*Note: I am NOT actually a doctor — of anything. A “normal” cycle can last anywhere from about 21-36 days, so this is not an exact science. Rather, it’s a guide to be used to measure against your own body’s norms and tendencies. Think of me as your trusty Period Fairy Godmother!! (Look, mom, I made it!!) For any and all questions you still have (and you will), please please consult your doctor or another medical professional.

 

Days 1-12: Follicular Phase

 

Days 1-5(ish)

 

First of all, what an incredibly weird word. Follicular, follicular, follicular. (No, I am not drinking while writing this, why do you ask?) The follicular phase starts on the first day of your period (Some doctors/normal people would say that menstruation isn’t counted in the follicular phase, but some say it’s all together. Tomato, potato, period, shmeriod, amiright?). Since you’re losing blood (obviously), your body is losing iron — so you might feel dizzy, nauseous, and even a little extra nervous. Also, since you’re not pregnant, your estrogen levels decrease. As you probably well know, period symptoms include cramps, bloating, tender breasts, mood swings, headaches, and lower back pain. I also get really sore quads — is that normal?? Stay tuned. (P.S. If you, like many others, experience rough menstrual migraines, it’s probably due to those depleted iron levels — load up on red meat, leafy greens, and nuts.)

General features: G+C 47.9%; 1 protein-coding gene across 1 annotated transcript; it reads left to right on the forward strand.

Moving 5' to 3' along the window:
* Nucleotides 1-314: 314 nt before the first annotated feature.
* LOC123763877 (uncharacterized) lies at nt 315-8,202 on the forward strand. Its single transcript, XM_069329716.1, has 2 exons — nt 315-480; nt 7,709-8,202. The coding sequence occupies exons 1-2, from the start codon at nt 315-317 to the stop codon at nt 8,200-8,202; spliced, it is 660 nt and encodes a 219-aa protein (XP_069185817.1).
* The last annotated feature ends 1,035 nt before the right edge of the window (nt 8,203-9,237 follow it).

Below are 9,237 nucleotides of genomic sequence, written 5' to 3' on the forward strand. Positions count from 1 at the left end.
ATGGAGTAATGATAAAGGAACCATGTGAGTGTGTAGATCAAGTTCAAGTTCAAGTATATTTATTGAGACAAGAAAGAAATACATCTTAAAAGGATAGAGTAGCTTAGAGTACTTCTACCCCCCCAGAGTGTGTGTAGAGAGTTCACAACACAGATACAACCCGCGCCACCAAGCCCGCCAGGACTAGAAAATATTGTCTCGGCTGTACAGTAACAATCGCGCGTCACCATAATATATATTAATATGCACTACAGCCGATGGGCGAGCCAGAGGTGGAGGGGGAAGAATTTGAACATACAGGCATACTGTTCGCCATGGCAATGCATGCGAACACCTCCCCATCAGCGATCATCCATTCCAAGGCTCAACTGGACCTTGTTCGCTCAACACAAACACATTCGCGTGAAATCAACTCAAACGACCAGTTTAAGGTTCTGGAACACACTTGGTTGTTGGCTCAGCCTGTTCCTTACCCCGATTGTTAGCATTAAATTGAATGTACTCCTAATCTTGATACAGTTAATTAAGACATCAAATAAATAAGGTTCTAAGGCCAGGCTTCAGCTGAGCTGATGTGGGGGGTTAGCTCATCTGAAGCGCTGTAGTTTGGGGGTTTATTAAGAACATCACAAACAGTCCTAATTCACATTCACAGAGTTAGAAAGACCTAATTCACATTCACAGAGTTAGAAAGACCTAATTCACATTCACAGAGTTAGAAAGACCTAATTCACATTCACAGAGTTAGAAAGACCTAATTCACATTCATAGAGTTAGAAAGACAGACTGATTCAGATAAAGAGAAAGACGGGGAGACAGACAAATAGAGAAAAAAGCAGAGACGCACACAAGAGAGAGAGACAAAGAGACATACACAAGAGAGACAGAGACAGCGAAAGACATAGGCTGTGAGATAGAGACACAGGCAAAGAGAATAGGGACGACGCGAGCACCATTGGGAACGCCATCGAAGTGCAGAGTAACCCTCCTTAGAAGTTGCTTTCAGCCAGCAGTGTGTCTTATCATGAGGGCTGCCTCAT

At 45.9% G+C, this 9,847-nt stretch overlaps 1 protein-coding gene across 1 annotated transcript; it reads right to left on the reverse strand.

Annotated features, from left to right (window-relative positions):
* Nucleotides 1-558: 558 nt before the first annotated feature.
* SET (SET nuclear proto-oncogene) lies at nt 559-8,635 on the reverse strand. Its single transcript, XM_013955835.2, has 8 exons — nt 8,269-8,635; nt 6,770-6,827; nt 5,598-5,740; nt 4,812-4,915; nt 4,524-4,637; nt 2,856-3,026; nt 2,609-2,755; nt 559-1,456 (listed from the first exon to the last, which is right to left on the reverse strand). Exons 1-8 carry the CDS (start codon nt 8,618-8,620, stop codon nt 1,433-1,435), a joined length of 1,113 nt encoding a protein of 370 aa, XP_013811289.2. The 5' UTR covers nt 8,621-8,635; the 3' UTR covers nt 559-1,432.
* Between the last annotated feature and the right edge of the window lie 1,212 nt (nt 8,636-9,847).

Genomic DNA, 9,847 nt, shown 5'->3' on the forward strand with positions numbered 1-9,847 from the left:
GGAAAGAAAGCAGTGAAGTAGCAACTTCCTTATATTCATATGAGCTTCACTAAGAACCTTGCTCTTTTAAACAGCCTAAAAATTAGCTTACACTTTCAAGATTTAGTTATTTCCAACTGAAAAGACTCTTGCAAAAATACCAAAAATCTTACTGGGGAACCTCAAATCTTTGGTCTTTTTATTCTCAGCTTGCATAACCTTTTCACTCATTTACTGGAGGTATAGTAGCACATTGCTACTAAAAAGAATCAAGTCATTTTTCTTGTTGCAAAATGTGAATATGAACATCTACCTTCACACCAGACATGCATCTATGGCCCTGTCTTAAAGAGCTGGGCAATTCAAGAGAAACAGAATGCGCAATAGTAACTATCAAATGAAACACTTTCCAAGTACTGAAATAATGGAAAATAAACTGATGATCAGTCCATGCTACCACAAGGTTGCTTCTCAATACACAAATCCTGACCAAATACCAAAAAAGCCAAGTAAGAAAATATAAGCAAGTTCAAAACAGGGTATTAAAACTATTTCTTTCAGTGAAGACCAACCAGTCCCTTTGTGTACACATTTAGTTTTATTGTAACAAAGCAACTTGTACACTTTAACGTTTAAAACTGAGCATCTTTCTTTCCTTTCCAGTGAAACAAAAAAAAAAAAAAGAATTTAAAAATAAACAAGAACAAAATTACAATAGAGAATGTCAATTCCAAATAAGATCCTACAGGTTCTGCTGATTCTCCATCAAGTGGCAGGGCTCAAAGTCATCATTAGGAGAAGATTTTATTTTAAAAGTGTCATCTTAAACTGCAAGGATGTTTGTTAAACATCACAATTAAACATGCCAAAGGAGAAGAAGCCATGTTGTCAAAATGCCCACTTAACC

Day 2 is likely the heaviest day of your period — aka it’s a tiny slice of hell and you deserve to be treated like the MFing queen you are. Pour an extra glass of red (or don’t — as alcohol has been known to worsen those crappy period symptoms like bloat and cramps).

 

 

Around Day 3, the worst part is almost over. Your vaginal pH is most likely changing rapidly, which can lead to a yeast infection. Nothing crazy — just nice to keep in mind. If, at any point in the last three days, you’ve seen blood clumps the size of a plum or larger, it’s a good (actually, GREAT) idea to schedule some face time with your gyno.